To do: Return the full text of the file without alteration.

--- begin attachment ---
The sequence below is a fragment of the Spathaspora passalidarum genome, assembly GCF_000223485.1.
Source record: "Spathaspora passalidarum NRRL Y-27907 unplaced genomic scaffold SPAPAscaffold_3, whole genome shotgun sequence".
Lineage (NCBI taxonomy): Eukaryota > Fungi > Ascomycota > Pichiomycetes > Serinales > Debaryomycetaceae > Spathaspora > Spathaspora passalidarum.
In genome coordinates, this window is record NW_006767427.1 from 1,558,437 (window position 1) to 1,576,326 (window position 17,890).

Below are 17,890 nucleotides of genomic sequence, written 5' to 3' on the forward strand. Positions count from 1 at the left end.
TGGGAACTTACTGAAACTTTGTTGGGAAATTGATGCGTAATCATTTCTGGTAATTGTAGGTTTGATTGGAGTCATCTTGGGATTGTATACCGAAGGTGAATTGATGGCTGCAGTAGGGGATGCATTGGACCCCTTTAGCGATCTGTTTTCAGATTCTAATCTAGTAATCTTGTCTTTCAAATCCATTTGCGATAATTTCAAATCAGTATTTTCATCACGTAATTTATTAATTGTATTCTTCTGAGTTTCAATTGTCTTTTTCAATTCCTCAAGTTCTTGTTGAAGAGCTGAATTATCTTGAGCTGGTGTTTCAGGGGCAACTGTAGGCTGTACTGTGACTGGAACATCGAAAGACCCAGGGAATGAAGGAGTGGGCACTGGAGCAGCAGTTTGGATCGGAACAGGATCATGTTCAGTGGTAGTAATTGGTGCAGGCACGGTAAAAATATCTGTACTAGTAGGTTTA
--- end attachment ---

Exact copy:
The sequence below is a fragment of the Spathaspora passalidarum genome, assembly GCF_000223485.1.
Source record: "Spathaspora passalidarum NRRL Y-27907 unplaced genomic scaffold SPAPAscaffold_3, whole genome shotgun sequence".
Lineage (NCBI taxonomy): Eukaryota > Fungi > Ascomycota > Pichiomycetes > Serinales > Debaryomycetaceae > Spathaspora > Spathaspora passalidarum.
In genome coordinates, this window is record NW_006767427.1 from 1,558,437 (window position 1) to 1,576,326 (window position 17,890).

Below are 17,890 nucleotides of genomic sequence, written 5' to 3' on the forward strand. Positions count from 1 at the left end.
TGGGAACTTACTGAAACTTTGTTGGGAAATTGATGCGTAATCATTTCTGGTAATTGTAGGTTTGATTGGAGTCATCTTGGGATTGTATACCGAAGGTGAATTGATGGCTGCAGTAGGGGATGCATTGGACCCCTTTAGCGATCTGTTTTCAGATTCTAATCTAGTAATCTTGTCTTTCAAATCCATTTGCGATAATTTCAAATCAGTATTTTCATCACGTAATTTATTAATTGTATTCTTCTGAGTTTCAATTGTCTTTTTCAATTCCTCAAGTTCTTGTTGAAGAGCTGAATTATCTTGAGCTGGTGTTTCAGGGGCAACTGTAGGCTGTACTGTGACTGGAACATCGAAAGACCCAGGGAATGAAGGAGTGGGCACTGGAGCAGCAGTTTGGATCGGAACAGGATCATGTTCAGTGGTAGTAATTGGTGCAGGCACGGTAAAAATATCTGTACTAGTAGGTTTA